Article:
Blockchain as a database
June 18, 2020
When people talk about blockchain, many times, they are referring to the use of blockchain for trading cryptocurrencies. But blockchain has another big, and perhaps as powerful an application - blockchain as a database. Before we delve into this world of possibilities, let’s first look at what blockchain is.
What is a Blockchain?
A blockchain is a growing linked list of blocks, where a block is a group of ordered transactions ledger. Transaction, in this context, is a database transaction which stands for any changes made within the database.
Each block typically contains the cryptographic hash of the previous block, a timestamp, and transaction data. To use it as a distributed ledger that is accessible and contributed to by many people, the blockchain works on the P2P (peer-to-peer) protocol, where every node has an equal say validating the transactions on the network. This network can be public or private, depending on the needs of the user.
To use blockchain as a database for DApps (decentralized applications), there are certain concepts to bear in mind.
What to Consider
Data being added cannot conflict with some other data that’s already in the database (consistent). New data that is being inserted should not contradict anything specified in the smart contract.
A smart contract is a self-executing contract that defines certain rules that need to be adhered to while executing specific actions, predefined by code. These contracts are binding and unchangeable by one or a few peers in the network independently. They are written to run on the blockchain and are distributed across all the peers, making it impossible to alter without the agreement of most of the peers in the network. Smart contracts facilitate the interaction between unknown parties without the involvement of a trusted third party. This is how blockchain ensures that transactions are trustless.
Blockchain is append-only, or immutable. Once a block is added to the chain, it cannot be removed or altered, ever. This is because each block consists of a cryptographic hash or digital signature of not just itself, but the previous block as well. It is impossible to make changes to the data without it being pushed as a block into the chain, making it easily traceable. Therefore, this property eliminates the risk that centralized databases face, which is that data manipulation can be invisible and untraceable, even if a single point of access is compromised. Hence, blockchain supports data auditing, prevents corruption, and eliminates dependency on a third party to ensure data integrity.
Replicas & Accessibility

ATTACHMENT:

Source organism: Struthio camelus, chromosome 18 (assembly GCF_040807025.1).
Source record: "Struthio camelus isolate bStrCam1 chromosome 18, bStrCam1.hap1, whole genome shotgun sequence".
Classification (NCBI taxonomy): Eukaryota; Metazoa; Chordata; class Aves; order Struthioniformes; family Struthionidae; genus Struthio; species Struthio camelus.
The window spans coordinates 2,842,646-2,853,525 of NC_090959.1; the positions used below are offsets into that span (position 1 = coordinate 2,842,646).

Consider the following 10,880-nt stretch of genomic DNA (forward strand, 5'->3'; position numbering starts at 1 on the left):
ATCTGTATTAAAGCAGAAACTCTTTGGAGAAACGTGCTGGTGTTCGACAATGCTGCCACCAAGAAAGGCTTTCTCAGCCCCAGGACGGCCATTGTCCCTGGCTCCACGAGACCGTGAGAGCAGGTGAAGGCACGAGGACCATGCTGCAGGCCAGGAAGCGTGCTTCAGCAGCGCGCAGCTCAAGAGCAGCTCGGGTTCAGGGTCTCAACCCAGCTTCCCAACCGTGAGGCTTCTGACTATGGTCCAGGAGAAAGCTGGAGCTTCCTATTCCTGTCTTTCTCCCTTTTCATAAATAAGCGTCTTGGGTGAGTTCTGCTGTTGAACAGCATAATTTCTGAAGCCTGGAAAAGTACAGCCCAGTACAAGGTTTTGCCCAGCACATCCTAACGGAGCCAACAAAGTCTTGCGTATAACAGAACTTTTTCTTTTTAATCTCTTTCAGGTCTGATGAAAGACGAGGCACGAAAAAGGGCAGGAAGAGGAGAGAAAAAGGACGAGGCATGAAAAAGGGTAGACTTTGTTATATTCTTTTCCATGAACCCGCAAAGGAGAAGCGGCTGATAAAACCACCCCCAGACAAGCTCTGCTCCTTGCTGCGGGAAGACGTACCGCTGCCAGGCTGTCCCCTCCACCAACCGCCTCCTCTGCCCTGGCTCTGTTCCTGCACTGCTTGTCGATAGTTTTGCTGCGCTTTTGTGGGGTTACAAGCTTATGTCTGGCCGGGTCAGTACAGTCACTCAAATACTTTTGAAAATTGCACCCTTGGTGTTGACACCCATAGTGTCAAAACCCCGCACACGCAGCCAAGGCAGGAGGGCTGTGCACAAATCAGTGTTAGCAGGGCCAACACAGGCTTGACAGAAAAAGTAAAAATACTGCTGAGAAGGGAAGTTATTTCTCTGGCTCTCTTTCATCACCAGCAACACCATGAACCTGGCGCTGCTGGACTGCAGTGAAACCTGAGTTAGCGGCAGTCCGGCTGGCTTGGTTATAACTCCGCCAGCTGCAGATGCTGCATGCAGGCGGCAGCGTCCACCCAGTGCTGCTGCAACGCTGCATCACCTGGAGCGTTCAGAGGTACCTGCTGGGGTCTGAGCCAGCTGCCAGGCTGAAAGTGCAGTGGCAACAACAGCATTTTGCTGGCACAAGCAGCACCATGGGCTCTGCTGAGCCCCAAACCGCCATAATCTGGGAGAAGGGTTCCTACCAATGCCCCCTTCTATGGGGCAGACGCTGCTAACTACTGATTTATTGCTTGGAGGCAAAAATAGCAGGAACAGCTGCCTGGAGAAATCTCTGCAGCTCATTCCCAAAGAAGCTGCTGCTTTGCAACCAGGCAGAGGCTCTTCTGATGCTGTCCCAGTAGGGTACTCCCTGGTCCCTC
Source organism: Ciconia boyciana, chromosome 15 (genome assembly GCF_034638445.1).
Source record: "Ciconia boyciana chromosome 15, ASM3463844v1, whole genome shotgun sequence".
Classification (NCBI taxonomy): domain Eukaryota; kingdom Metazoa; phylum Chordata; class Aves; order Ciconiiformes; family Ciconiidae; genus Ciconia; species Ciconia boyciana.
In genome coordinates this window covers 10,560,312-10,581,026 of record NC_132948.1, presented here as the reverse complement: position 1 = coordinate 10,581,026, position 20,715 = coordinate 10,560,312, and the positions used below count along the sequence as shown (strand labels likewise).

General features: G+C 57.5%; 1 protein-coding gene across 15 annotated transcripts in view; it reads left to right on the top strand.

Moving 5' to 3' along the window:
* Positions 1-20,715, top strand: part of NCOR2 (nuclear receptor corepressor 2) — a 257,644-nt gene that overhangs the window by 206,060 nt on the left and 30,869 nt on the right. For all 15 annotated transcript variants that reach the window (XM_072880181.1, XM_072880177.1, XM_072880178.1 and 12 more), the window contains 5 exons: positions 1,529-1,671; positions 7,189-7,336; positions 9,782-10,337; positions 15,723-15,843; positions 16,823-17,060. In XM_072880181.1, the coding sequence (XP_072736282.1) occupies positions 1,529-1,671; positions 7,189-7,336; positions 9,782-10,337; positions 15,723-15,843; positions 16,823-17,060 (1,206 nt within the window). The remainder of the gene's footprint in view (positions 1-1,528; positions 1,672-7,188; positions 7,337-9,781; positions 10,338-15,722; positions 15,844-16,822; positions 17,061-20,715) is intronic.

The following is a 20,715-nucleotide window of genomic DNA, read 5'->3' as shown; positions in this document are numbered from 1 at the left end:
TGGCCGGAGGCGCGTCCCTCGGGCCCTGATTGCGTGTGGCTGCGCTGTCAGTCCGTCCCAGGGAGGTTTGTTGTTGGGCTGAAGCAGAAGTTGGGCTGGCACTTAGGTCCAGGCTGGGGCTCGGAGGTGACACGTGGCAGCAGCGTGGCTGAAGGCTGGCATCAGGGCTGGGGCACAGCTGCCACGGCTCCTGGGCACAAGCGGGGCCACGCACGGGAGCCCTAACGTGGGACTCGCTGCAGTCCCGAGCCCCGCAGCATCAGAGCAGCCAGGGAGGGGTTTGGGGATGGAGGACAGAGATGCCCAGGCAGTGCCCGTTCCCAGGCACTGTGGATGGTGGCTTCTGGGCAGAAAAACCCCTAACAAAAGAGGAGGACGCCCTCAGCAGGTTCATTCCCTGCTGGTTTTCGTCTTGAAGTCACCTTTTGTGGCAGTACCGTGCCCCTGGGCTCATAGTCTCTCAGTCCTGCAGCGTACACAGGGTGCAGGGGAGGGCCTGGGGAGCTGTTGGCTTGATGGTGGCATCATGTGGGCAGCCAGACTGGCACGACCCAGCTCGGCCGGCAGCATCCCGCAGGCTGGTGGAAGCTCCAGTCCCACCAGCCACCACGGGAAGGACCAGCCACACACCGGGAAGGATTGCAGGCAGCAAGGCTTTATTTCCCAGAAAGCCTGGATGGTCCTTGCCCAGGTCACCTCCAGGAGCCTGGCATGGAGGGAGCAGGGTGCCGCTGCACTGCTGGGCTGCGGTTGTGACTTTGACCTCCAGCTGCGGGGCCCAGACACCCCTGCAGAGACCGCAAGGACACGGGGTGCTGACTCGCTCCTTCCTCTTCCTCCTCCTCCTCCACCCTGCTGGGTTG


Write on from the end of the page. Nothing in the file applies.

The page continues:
It is replicable and available. Everyone who consents to be a part of the network can have copies of all the blocks in an encrypted form. If certain data is owned by someone, they have the privilege to decrypt it using their private keys to access the data. And since many nodes in the network have copies of the data, data is always available, even if a few nodes go down. This also makes it almost impossible for malicious users to launch a DOS (Denial of Service) attack.
The consensus mechanism is fault-tolerant and self-regulating, relying on the contributions of a large number of participants who will validate the change of state and authenticate the transactions. Every participant contributes computing power to validate the new blocks. Only when the majority agrees that the block is valid, can it be added.
There is, however, the risk of 51% attack, where one party gains control over 51% or more of the total computing resources contributing to the network.
It is without a central authority (decentralized). One party is not responsible for maintaining, regulating, and storing the database, and the power is spread across all the contributors in the network. So there is no single point of failure or one trusted authority.
While blockchain technology is exciting and innovative, it is not efficient for all use cases. There are challenges ranging from scalability, search query speed, and storage requirements. So blockchain is currently not the best solution for systems that require quick and frequent lookup, big data management, high performance, and privacy. Blockchain is only preferred if a trustless, robust, and immutable system is required.
About the author
Keerthi V is a senior at JSS Science and Technology University and a Data Engineering Intern at redBus. Her key interests include Data Science and Web Development. When she’s not coding, she’s probably running or baking pizzas.